> checking the value.  So a value previously entered by the user would be
> cleared. In the Unwired example, the text field containing "Password" is
> not removed upon focus, and so it's not possible for a user without JS
> enabled to enter a password.
> Previous discussion of this issue has occurred on the WHATWG list.
> Question about "Type here your search word(s)" input box
> http://lists.whatwg.org/htdig.cgi/whatwg-whatwg.org/2004-July/000824.html
> Input field's hint value
> http://lists.whatwg.org/htdig.cgi/whatwg-whatwg.org/2007-February/009531.html
> http://lists.whatwg.org/htdig.cgi/whatwg-whatwg.org/2007-February/009558.html
> http://lists.whatwg.org/htdig.cgi/whatwg-whatwg.org/2007-February/009548.html
> http://lists.whatwg.org/htdig.cgi/whatwg-whatwg.org/2007-February/009558.html
> Possible Solutions:
> * Adopt the existing JavaScript solutions
> (Design Principle: Don't Reinvent the Wheel)
> Pro: Already in use
> Con: See major problems listed above
> (Note that even though Don't Reinvent the Wheel is being applied here,
> the existing solutions do need to be evaluated and not just blindly
> adopted.)
> * Re-purpose the title attribute
> Pro: Degrades gracefully in existing UAs.  The value is still available
> via a tooltip (or equivalent) in existing browsers.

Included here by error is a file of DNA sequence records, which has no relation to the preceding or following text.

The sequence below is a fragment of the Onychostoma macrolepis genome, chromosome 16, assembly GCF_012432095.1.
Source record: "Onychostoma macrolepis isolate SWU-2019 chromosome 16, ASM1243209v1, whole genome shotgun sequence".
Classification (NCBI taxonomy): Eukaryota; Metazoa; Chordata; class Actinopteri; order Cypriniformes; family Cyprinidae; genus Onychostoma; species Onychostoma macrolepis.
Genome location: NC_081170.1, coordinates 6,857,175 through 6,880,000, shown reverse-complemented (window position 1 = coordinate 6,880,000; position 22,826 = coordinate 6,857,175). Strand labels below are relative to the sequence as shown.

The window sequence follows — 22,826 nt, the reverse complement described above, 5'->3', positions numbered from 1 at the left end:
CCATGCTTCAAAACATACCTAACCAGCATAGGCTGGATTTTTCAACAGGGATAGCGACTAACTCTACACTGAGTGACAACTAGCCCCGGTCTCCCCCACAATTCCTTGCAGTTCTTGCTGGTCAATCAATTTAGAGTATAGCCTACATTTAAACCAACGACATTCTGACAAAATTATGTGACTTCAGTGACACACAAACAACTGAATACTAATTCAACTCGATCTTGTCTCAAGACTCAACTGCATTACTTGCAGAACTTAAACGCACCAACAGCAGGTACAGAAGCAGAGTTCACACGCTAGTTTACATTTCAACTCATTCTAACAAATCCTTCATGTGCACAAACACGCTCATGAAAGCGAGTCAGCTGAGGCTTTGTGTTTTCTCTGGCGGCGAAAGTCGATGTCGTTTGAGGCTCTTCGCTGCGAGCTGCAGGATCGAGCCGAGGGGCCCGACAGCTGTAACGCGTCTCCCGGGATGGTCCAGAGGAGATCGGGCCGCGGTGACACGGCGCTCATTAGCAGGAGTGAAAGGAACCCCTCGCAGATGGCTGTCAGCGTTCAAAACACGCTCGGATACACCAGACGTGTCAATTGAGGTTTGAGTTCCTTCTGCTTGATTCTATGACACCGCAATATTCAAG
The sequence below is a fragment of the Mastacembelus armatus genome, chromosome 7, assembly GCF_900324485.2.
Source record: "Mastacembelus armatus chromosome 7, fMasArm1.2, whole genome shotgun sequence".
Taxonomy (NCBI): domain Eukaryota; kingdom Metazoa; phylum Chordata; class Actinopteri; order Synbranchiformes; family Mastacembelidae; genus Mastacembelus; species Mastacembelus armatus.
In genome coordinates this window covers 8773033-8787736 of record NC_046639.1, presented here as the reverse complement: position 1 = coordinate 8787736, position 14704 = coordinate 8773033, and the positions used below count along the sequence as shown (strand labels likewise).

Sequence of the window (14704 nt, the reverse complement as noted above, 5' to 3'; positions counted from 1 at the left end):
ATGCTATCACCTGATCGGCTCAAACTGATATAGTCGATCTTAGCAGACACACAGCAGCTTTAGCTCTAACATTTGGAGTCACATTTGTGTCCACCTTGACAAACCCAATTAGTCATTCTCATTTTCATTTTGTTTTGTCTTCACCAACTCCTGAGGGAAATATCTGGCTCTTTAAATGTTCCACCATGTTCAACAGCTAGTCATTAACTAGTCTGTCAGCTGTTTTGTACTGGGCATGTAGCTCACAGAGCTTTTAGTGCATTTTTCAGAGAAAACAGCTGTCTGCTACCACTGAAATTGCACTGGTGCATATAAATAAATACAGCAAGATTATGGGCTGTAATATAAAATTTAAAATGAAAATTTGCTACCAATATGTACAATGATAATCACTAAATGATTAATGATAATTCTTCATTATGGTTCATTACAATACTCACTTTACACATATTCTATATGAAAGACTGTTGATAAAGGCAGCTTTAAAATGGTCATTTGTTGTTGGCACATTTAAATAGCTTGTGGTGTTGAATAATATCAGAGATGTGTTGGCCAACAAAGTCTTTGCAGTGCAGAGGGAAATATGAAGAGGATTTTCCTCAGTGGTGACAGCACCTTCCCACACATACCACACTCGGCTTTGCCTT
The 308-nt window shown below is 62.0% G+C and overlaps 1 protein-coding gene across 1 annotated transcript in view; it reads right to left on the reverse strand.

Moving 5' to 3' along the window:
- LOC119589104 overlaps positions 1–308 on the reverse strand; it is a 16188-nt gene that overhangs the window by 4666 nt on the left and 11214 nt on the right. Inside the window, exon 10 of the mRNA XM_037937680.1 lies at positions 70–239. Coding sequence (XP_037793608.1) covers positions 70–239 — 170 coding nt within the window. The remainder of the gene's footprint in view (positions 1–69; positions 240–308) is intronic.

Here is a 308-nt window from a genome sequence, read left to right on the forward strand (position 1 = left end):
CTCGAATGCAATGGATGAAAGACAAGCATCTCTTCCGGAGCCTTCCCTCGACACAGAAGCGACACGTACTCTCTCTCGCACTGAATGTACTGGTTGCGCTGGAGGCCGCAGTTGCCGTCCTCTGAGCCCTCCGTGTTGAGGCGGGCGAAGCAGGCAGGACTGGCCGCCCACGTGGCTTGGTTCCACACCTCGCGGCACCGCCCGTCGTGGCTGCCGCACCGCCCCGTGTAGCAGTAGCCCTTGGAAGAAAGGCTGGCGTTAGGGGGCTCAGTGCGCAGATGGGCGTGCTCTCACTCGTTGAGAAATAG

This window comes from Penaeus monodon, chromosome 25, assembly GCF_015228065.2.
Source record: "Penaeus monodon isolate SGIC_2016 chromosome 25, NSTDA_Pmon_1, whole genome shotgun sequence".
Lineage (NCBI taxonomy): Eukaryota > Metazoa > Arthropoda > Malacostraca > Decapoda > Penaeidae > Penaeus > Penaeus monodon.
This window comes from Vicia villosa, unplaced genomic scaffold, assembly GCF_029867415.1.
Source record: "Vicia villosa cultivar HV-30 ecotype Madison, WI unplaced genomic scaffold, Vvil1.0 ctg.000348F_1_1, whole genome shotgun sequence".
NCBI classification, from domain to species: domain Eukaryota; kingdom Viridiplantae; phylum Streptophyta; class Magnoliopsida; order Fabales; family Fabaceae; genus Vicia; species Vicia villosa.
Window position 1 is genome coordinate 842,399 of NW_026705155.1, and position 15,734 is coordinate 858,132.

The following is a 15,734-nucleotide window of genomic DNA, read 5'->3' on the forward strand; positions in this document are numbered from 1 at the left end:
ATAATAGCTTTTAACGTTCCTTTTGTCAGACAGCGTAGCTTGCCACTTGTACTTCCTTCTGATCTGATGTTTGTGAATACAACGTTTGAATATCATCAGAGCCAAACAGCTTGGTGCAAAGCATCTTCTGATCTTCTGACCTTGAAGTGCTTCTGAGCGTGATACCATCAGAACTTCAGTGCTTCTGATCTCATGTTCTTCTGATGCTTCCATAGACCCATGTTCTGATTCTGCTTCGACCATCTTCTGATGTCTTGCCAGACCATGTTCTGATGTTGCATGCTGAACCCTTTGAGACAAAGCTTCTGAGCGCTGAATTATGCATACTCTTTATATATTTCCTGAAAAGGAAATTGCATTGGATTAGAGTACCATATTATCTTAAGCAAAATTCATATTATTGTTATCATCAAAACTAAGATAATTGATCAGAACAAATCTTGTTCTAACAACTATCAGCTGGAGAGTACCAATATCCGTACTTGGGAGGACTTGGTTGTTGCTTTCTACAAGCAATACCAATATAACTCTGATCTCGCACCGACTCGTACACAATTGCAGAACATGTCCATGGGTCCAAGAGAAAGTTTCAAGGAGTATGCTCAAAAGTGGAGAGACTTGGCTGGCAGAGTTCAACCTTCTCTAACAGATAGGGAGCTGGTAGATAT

> Con: Will potentially break many existing pages, since it introduces new
> and unexpected behaviour for an existing attribute.
> * Introduce a new attribute
> Pro: Solves the accessibility problems with the JavaScript solution
> Pro: WebKit already implements the placeholder attribute for this purpose
> Pro: Very simple for authors to use
> Con: Doesn't work in all existing UAs.
> Con: Difficult to simulate with JavaScript (see above problems with
> JavaScript techniques)  The value could be repeated in the title
> attribute as a workaround, which would at least make the value available
> to users.
> Possible new attribute names:
> * hint
> * placeholder
> The advantage of placeholder is that it's already implemented in any
> browser using WebKit (Safari on Mac, Windows and the iPhone, and many
> new Nokia mobiles).
> Design Principles:
> - Degrade Gracefully: workarounds are available for existing UAs that
>    don't support this.
> - Don't reinvent the wheel: The placeholder attribute is already
>    implemented.
> - Pave the Cowpaths: "Leverage the existing techniques and skill sets
>    of authors" - authors know how to add attributes, the existing
>    techniques use the value="" attribute.
> - Universal Access: the value can be exposed in any way required.
>    Screen readers, for example, can read the value and speak it.
> - Avoid Needless Complexity: a single new attribute is very simple for
>    authors.  The existing implementation demonstrates that it's possible
>    to implement.
> --
> Lachlan Hunt
> http://lachy.id.au/
Received on Tuesday, 21 August 2007 14:34:11 UTC

This archive was generated by hypermail 2.3.1 : Thursday, 29 October 2015 10:15:25 UTC